Fujitsu makes Windows Server 2012 see double
Double-stuffed and clustered Primergy racker aimed at SMBs
Small and medium-sized businesses want high availability (HA) capability for their core applications, just like the largest enterprises do. But server clustering can be intimidating and expensive, so Fujitsu has rejiggered some of its Primergy hyperscale dense servers to support the clustering of Windows-based servers inside of a single chassis, and to take advantage of shiny new HA features of Microsoft's Windows Server 2012.
For a number of years, Fujitsu has been selling a tray server design based on the Primergy CX400 S1 series enclosure, which crams two or four half-width, two-socket servers into a single 2U chassis, all sharing power supplies and fans. These nodes are called the CX200 S1 series.
The CX400/CX200 combination is similar to hyperscale designs from Dell, HP, Super Micro, IBM, and others. In the case of the Fujitsu design, the chassis has disk drives in the front, which hot plug into a disk backplane. That disk backplane in turn hooks into a midplane that is, as the name suggests, is a passive electronic connection in the middle of the box. The CX200 server nodes plug into the chassis from the back.
The Fujitsu CX420-S1 spitting out a disk drive
To make a Windows Server 2012 cluster, Fujitsu forged a half-width, double-height SX272 S1 server node. This machine is based on Intel's C600 chipset and supports most of the SKUs in the Xeon E5-2600 series of processors, including variants with 2, 4, 6, and 8 cores. Main memory on each server node ranges from a minimum of 16GB using 4GB sticks all the way up to 256GB using 16GB sticks. The C600 chipset is used to create a boot disk from a pair of 2.5-inch SATA drives, and each server node has two Gigabit Ethernet ports and two PCI-Express 3.0 x8 slots on a riser card.
The CX420 S1 chassis supports up to two 1200-watt power supplies, which slide in from the back between the two server nodes; the front of the chassis can hold a dozen 3.5-inch SAS disk drives or solid state disks. The drives are hot pluggable, just like the server nodes and power supplies are.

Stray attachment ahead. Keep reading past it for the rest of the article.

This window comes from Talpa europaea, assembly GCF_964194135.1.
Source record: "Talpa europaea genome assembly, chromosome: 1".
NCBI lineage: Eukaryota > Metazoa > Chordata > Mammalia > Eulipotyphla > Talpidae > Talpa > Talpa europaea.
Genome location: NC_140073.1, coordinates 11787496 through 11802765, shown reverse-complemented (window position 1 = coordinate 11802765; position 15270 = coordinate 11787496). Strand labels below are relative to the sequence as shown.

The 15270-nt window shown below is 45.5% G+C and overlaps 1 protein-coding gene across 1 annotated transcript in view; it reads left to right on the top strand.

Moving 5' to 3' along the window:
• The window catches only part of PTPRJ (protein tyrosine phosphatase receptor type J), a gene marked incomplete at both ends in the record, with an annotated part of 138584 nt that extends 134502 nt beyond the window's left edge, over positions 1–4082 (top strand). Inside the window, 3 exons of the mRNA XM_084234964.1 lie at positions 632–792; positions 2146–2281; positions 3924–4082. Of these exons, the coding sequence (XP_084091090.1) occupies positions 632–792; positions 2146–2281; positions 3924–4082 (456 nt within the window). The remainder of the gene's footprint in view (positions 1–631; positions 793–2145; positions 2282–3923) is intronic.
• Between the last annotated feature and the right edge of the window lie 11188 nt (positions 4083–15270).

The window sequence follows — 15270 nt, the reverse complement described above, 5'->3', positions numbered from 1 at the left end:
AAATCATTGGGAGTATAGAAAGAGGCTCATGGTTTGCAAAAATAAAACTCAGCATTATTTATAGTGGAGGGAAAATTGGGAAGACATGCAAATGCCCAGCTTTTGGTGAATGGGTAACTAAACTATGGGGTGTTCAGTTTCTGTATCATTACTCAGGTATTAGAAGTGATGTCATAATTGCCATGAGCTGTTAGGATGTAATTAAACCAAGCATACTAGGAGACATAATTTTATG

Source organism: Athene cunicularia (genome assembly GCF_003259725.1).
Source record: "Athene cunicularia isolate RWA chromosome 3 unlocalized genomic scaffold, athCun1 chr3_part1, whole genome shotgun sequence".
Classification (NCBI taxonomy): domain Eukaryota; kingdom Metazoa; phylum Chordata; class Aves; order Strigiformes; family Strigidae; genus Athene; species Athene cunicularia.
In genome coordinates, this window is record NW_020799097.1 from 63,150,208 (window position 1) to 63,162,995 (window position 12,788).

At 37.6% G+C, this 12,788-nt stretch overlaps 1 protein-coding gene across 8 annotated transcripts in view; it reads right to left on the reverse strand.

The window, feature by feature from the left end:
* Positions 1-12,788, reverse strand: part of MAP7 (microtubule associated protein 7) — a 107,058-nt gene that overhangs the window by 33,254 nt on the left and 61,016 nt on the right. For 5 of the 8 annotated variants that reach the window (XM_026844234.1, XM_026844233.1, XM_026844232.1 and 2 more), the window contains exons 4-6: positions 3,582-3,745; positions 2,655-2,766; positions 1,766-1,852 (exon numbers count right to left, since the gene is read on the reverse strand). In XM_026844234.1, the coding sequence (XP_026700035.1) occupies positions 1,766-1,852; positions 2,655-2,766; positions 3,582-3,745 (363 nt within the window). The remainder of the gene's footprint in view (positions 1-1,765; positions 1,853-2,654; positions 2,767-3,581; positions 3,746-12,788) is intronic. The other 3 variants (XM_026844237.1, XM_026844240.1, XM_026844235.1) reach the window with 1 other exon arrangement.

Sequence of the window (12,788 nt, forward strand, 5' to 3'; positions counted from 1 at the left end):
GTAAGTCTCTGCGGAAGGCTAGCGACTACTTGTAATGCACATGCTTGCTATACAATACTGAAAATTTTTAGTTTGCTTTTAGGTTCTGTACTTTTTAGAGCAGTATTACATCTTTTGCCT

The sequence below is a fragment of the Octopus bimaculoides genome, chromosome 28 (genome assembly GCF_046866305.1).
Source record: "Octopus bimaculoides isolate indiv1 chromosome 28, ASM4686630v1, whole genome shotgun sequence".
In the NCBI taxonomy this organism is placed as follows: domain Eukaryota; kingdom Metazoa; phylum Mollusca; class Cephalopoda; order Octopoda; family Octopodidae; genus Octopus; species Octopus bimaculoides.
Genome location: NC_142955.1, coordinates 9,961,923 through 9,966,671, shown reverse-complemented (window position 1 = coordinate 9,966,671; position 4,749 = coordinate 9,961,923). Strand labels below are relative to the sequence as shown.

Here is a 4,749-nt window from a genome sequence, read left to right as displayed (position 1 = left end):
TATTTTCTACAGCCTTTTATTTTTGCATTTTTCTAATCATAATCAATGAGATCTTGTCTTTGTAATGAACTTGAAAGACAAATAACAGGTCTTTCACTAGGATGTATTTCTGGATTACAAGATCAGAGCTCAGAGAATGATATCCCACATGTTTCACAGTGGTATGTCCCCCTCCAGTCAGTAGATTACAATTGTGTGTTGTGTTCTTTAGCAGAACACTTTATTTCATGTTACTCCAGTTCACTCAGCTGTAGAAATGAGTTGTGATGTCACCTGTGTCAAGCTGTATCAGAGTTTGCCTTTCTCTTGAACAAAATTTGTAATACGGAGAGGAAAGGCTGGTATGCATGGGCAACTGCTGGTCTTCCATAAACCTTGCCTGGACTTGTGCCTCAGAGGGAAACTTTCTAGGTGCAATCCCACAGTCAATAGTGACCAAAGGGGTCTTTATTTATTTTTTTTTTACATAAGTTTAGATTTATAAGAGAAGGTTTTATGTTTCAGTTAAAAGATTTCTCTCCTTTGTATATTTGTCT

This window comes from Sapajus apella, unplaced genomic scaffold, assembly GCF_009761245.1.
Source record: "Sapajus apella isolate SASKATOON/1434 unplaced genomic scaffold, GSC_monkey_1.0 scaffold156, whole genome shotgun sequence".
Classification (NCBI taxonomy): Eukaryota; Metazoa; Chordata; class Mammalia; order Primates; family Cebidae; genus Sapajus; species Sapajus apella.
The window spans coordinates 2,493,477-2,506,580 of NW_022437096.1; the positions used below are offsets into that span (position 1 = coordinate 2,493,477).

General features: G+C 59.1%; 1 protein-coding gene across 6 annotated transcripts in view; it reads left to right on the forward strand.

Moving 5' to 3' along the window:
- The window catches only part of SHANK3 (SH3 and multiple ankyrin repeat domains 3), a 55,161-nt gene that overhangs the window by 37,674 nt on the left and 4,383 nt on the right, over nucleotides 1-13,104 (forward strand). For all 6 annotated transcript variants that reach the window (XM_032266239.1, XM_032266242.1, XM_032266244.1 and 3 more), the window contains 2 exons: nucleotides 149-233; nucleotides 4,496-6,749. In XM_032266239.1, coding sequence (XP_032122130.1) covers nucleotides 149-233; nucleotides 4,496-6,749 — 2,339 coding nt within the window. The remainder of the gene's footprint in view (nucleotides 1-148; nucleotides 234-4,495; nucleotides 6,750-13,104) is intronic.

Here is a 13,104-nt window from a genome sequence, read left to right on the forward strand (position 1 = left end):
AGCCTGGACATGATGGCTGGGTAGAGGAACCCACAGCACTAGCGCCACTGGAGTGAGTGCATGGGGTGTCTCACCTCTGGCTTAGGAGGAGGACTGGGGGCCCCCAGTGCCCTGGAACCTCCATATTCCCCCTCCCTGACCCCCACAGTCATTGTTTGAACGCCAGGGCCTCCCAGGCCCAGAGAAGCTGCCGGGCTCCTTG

The CX420-S1 squeezing out a server node and a power supply
The interesting thing about this whole setup is that the chassis includes a dual-port SAS adapters that link both compute nodes to the dozen disk drives. And with the Storage Spaces storage-virtualization feature of Windows Server 2012, you can manage those dozen disks at the front of the Fujitsu double-whammy as a single storage pool.
Both Windows compute nodes access the disks over the SAS adapters and disk backplane, and presumably there is a SAS controller (perhaps on the C6000 chipset, perhaps in a peripheral slot) that is in charge of the drives.
What El Reg can tell you for sure is that SATA drives are not supported with the Storage Spaces software, so forget about going with cheaper and fatter SATA drives. (Hey, you can't have everything.)
The point that Fujitsu is trying to make is that you don't have to buy a SAN to have some sort of server failover and recovery. Fujitsu says that there is an internal network connection that provides the "heartbeat" between the server nodes, and communication between the nodes (and synchronizing them) is done across "the regular network," meaning your own Gigabit Ethernet switching infrastructure.
The CX420 S1 dual-node cluster supports Windows Server 2012 Standard or Datacenter Edition, and also supports the Hyper-V 3.0 hypervisor that is based on that OS as well as the Windows Storage Server 2012 Standard Edition that is also based on it.
The two-node "cluster-in-a-box" starts at under $12,000 in its base configuration; the chassis and its two nodes will ship in North America in June. ®
Sponsored: Benefits from the lessons learned in HPC